commandlinefu.com is the place to record those command-line gems that you return to again and again.
Delete that bloated snippets file you've been using and share your personal repository with the world. That way others can gain from your CLI wisdom and you from theirs too. All commands can be commented on, discussed and voted up or down.
If you have a new feature suggestion or find a bug, please get in touch via http://commandlinefu.uservoice.com/
You can sign-in using OpenID credentials, or register a traditional username and password.
First-time OpenID users will be automatically assigned a username which can be changed after signing in.
Every new command is wrapped in a tweet and posted to Twitter. Following the stream is a great way of staying abreast of the latest commands. For the more discerning, there are Twitter accounts for commands that get a minimum of 3 and 10 votes - that way only the great commands get tweeted.
Use your favourite RSS aggregator to stay in touch with the latest commands. There are feeds mirroring the 3 Twitter streams as well as for virtually every other subset (users, tags, functions,…):
Subscribe to the feed for:
If you spend all day editing in vi then switching your fingers to Emacs mode just for the command line can be difficult. Use set -o vi in your bash shell and enjoy the power of a real editor.
Einstein's razor: As simple as possible, but not simpler.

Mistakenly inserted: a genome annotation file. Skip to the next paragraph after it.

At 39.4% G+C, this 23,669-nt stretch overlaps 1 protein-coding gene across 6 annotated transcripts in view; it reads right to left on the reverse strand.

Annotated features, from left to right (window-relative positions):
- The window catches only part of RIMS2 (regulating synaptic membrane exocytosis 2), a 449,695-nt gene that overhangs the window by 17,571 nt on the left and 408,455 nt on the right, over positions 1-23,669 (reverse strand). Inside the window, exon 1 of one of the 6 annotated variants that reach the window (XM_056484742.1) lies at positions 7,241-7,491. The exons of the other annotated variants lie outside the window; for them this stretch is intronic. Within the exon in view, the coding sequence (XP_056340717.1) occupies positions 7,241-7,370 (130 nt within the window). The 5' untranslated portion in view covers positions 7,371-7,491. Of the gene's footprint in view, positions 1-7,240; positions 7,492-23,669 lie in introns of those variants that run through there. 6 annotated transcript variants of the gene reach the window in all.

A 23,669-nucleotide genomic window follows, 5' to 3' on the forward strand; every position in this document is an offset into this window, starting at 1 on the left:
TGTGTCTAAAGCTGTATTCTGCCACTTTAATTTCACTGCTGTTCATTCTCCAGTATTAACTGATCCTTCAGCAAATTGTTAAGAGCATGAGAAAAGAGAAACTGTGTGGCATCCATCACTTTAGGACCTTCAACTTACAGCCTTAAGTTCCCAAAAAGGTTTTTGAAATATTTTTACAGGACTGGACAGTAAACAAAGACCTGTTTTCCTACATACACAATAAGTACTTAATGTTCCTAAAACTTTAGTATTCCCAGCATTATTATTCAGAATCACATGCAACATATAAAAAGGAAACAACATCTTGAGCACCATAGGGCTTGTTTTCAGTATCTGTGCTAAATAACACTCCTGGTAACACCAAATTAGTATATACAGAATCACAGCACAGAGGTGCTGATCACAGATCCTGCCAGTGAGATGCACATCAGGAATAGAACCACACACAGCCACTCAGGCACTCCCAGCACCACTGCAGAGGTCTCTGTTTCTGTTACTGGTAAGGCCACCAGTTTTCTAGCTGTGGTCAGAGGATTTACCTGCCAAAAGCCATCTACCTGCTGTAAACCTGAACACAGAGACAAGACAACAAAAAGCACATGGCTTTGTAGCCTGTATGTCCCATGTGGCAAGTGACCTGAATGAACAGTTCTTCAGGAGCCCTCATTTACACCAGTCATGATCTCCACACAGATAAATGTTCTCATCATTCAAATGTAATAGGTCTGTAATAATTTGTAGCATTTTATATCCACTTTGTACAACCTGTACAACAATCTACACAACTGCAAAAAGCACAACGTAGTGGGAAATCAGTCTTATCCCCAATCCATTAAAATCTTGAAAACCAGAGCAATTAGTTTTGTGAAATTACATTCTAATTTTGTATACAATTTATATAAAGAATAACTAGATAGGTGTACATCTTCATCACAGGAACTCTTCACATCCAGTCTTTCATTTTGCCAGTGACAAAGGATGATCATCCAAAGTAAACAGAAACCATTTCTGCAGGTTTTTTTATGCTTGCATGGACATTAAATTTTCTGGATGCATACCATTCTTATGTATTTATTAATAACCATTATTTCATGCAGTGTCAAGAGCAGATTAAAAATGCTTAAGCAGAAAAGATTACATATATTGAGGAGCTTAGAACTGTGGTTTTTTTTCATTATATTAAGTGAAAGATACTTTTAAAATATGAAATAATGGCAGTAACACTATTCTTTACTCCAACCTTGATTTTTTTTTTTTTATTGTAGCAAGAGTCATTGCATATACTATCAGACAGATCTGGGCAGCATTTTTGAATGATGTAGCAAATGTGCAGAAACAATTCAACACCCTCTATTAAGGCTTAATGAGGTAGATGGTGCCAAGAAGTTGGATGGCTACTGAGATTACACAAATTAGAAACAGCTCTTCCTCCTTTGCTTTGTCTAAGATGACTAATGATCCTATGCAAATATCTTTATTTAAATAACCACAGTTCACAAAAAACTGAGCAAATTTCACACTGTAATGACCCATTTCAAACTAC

On the destination machine netcat listens on any port (1234 in the example) and sends anything it receives into a file or pipe. On the source machine a separate netcat takes input from a file or pipe and sends it over the network to the listener.
This is great between machines on a LAN where you don't care about authentication, encryption, or compression and I would recommend it for being simpler than anything else in this situation. Over the internet you should use something with better security.
At some point you want to know what packets are flowing on your network. Use tcpdump for this. The man page is obtuse, to say the least, so here are some simple commands to get you started.
-n means show IP numbers and don't try to translate them to names.
-l means write a line as soon as it is ready.
-i eth0 means trace the packets flowing through the first ethernet interface.
src or dst w.x.y.z traces only packets going to or from IP address w.x.y.z.
port 80 traces only packets for HTTP.
proto udp traces only packets for UDP protocol.
Once you are happy with each option combine them with 'and' 'or' 'not' to get the effects you want.
If you are already running screen then you often want to start a command in a fresh window. You use this alias by typing 's whatever' from your command line and 'whatever' starts running in a new window. Good with interactive commands like info, vim, and nethack.
Fool date by setting the timezone out by 24 hours and you get yesterday's date. Try TZ=XYZ-24 to get tomorrow's date. I live in TZ=GMT0BST so you might need to shift the number 24 by the hours in your timezone.
I find this handy for linking all the bin files in a package to /usr/bin or all the man files to /usr/share/man. You can replace * with */* to operate on all the files in subdirectories.